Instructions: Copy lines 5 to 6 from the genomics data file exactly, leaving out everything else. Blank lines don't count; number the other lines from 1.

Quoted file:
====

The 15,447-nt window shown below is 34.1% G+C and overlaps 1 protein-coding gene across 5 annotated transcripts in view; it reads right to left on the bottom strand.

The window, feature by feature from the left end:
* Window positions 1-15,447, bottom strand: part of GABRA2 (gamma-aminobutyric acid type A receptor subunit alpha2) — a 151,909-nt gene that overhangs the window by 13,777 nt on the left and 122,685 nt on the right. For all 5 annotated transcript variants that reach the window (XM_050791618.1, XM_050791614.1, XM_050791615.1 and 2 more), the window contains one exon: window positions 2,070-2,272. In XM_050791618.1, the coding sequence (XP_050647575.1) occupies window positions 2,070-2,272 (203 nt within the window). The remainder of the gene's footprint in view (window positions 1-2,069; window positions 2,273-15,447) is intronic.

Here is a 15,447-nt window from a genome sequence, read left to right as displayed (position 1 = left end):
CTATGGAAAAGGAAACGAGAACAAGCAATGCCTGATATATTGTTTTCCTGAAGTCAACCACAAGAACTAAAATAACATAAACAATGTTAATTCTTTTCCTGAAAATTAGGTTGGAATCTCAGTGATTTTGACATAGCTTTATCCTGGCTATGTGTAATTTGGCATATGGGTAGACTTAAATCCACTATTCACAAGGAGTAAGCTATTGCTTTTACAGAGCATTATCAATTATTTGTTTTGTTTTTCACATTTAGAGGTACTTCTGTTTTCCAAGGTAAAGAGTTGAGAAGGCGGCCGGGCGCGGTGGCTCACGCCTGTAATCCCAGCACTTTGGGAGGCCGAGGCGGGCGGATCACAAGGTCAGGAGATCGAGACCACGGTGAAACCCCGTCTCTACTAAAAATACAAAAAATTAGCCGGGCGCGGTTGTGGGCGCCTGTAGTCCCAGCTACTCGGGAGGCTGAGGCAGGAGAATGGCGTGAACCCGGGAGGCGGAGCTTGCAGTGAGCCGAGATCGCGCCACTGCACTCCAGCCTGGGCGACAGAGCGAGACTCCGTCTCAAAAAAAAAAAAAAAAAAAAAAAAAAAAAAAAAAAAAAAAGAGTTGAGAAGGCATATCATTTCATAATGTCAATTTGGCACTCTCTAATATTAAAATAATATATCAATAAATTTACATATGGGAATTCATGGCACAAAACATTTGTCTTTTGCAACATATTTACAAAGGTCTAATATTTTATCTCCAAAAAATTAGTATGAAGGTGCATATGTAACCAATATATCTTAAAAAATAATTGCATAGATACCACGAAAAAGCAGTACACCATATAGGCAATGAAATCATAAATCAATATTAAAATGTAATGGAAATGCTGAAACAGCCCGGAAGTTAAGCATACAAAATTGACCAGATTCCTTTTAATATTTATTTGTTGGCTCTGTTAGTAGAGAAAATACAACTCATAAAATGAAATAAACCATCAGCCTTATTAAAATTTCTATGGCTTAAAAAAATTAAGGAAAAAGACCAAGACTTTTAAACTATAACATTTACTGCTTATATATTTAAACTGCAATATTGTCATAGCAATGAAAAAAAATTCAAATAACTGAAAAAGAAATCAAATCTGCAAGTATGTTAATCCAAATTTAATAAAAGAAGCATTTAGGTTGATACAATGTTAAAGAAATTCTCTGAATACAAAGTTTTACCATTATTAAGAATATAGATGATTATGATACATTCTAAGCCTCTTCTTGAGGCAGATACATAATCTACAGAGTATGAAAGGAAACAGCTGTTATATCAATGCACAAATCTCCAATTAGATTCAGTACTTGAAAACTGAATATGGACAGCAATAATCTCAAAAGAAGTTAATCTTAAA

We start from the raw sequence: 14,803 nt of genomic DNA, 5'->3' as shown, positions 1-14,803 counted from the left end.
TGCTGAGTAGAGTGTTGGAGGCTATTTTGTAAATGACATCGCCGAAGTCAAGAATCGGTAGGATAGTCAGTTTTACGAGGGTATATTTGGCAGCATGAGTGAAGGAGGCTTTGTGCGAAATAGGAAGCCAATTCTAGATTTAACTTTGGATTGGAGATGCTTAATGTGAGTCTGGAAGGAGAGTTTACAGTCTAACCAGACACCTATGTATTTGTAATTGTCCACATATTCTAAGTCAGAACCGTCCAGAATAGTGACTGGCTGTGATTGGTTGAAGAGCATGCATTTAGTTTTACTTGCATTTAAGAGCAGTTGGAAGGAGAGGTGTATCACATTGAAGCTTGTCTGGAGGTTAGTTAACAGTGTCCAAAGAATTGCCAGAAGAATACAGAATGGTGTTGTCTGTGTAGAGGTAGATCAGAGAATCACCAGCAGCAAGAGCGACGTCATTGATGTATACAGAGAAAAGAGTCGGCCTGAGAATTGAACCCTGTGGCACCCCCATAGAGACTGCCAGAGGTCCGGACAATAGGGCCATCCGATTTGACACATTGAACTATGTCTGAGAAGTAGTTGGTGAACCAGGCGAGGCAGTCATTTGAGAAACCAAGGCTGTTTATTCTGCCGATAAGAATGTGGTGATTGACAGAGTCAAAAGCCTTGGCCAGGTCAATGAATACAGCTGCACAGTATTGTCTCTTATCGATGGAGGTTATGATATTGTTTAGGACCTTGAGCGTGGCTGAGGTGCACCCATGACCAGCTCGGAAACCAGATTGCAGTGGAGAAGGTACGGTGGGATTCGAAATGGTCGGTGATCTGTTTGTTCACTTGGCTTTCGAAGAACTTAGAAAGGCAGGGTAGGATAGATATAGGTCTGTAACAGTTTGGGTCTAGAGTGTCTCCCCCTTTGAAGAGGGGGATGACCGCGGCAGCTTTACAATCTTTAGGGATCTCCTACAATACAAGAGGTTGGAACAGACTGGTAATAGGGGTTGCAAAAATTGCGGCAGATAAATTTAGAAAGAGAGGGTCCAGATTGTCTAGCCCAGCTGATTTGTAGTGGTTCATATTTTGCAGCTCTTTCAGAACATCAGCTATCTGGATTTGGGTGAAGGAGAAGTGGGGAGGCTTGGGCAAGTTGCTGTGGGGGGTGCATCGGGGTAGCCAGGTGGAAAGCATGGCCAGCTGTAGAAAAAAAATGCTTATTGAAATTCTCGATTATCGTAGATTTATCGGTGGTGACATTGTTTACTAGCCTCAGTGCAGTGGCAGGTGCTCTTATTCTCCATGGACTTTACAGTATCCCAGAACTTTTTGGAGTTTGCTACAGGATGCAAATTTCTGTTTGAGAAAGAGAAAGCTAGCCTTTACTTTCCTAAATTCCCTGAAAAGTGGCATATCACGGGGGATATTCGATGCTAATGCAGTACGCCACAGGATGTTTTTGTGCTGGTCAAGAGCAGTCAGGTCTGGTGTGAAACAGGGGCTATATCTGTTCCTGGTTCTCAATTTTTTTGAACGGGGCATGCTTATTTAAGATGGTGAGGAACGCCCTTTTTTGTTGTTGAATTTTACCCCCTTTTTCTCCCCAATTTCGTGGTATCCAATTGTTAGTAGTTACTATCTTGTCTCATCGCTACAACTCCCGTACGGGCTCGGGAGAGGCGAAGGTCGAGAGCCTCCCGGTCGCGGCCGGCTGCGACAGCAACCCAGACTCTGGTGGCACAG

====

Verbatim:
CTATGGAAAAGGAAACGAGAACAAGCAATGCCTGATATATTGTTTTCCTGAAGTCAACCACAAGAACTAAAATAACATAAACAATGTTAATTCTTTTCCTGAAAATTAGGTTGGAATCTCAGTGATTTTGACATAGCTTTATCCTGGCTATGTGTAATTTGGCATATGGGTAGACTTAAATCCACTATTCACAAGGAGTAAGCTATTGCTTTTACAGAGCATTATCAATTATTTGTTTTGTTTTTCACATTTAGAGGTACTTCTGTTTTCCAAGGTAAAGAGTTGAGAAGGCGGCCGGGCGCGGTGGCTCACGCCTGTAATCCCAGCACTTTGGGAGGCCGAGGCGGGCGGATCACAAGGTCAGGAGATCGAGACCACGGTGAAACCCCGTCTCTACTAAAAATACAAAAAATTAGCCGGGCGCGGTTGTGGGCGCCTGTAGTCCCAGCTACTCGGGAGGCTGAGGCAGGAGAATGGCGTGAACCCGGGAGGCGGAGCTTGCAGTGAGCCGAGATCGCGCCACTGCACTCCAGCCTGGGCGACAGAGCGAGACTCCGTCTCAAAAAAAAAAAAAAAAAAAAAAAAAAAAAAAAAAAAAAAAGAGTTGAGAAGGCATATCATTTCATAATGTCAATTTGGCACTCTCTAATATTAAAATAATATATCAATAAATTTACATATGGGAATTCATGGCACAAAACATTTGTCTTTTGCAACATATTTACAAAGGTCTAATATTTTATCTCCAAAAAATTAGTATGAAGGTGCATATGTAACCAATATATCTTAAAAAATAATTGCATAGATACCACGAAAAAGCAGTACACCATATAGGCAATGAAATCATAAATCAATATTAAAATGTAATGGAAATGCTGAAACAGCCCGGAAGTTAAGCATACAAAATTGACCAGATTCCTTTTAATATTTATTTGTTGGCTCTGTTAGTAGAGAAAATACAACTCATAAAATGAAATAAACCATCAGCCTTATTAAAATTTCTATGGCTTAAAAAAATTAAGGAAAAAGACCAAGACTTTTAAACTATAACATTTACTGCTTATATATTTAAACTGCAATATTGTCATAGCAATGAAAAAAAATTCAAATAACTGAAAAAGAAATCAAATCTGCAAGTATGTTAATCCAAATTTAATAAAAGAAGCATTTAGGTTGATACAATGTTAAAGAAATTCTCTGAATACAAAGTTTTACCATTATTAAGAATATAGATGATTATGATACATTCTAAGCCTCTTCTTGAGGCAGATACATAATCTACAGAGTATGAAAGGAAACAGCTGTTATATCAATGCACAAATCTCCAATTAGATTCAGTACTTGAAAACTGAATATGGACAGCAATAATCTCAAAAGAAGTTAATCTTAAA

We start from the raw sequence: 14,803 nt of genomic DNA, 5'->3' as shown, positions 1-14,803 counted from the left end.